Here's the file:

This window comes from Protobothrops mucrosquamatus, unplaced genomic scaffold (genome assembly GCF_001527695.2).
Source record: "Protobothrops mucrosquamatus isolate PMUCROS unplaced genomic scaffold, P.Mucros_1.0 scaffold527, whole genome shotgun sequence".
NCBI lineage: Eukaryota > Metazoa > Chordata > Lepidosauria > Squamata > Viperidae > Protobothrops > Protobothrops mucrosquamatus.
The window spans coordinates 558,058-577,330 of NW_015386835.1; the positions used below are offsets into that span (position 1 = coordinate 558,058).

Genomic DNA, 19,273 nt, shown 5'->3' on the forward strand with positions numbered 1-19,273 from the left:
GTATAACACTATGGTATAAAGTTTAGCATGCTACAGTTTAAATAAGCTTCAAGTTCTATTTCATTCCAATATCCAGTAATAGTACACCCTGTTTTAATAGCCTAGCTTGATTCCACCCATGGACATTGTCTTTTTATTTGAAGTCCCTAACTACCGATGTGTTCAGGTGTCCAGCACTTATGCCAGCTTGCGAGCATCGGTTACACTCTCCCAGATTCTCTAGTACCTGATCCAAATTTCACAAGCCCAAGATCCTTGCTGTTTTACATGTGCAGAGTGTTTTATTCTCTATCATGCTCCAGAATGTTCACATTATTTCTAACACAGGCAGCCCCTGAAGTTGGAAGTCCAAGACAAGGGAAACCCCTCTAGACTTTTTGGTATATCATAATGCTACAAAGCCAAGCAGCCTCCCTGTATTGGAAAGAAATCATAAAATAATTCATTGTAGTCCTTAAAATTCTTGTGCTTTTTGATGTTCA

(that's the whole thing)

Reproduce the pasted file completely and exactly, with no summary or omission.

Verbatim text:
This window comes from Protobothrops mucrosquamatus, unplaced genomic scaffold (genome assembly GCF_001527695.2).
Source record: "Protobothrops mucrosquamatus isolate PMUCROS unplaced genomic scaffold, P.Mucros_1.0 scaffold527, whole genome shotgun sequence".
NCBI lineage: Eukaryota > Metazoa > Chordata > Lepidosauria > Squamata > Viperidae > Protobothrops > Protobothrops mucrosquamatus.
The window spans coordinates 558,058-577,330 of NW_015386835.1; the positions used below are offsets into that span (position 1 = coordinate 558,058).

Genomic DNA, 19,273 nt, shown 5'->3' on the forward strand with positions numbered 1-19,273 from the left:
GTATAACACTATGGTATAAAGTTTAGCATGCTACAGTTTAAATAAGCTTCAAGTTCTATTTCATTCCAATATCCAGTAATAGTACACCCTGTTTTAATAGCCTAGCTTGATTCCACCCATGGACATTGTCTTTTTATTTGAAGTCCCTAACTACCGATGTGTTCAGGTGTCCAGCACTTATGCCAGCTTGCGAGCATCGGTTACACTCTCCCAGATTCTCTAGTACCTGATCCAAATTTCACAAGCCCAAGATCCTTGCTGTTTTACATGTGCAGAGTGTTTTATTCTCTATCATGCTCCAGAATGTTCACATTATTTCTAACACAGGCAGCCCCTGAAGTTGGAAGTCCAAGACAAGGGAAACCCCTCTAGACTTTTTGGTATATCATAATGCTACAAAGCCAAGCAGCCTCCCTGTATTGGAAAGAAATCATAAAATAATTCATTGTAGTCCTTAAAATTCTTGTGCTTTTTGATGTTCA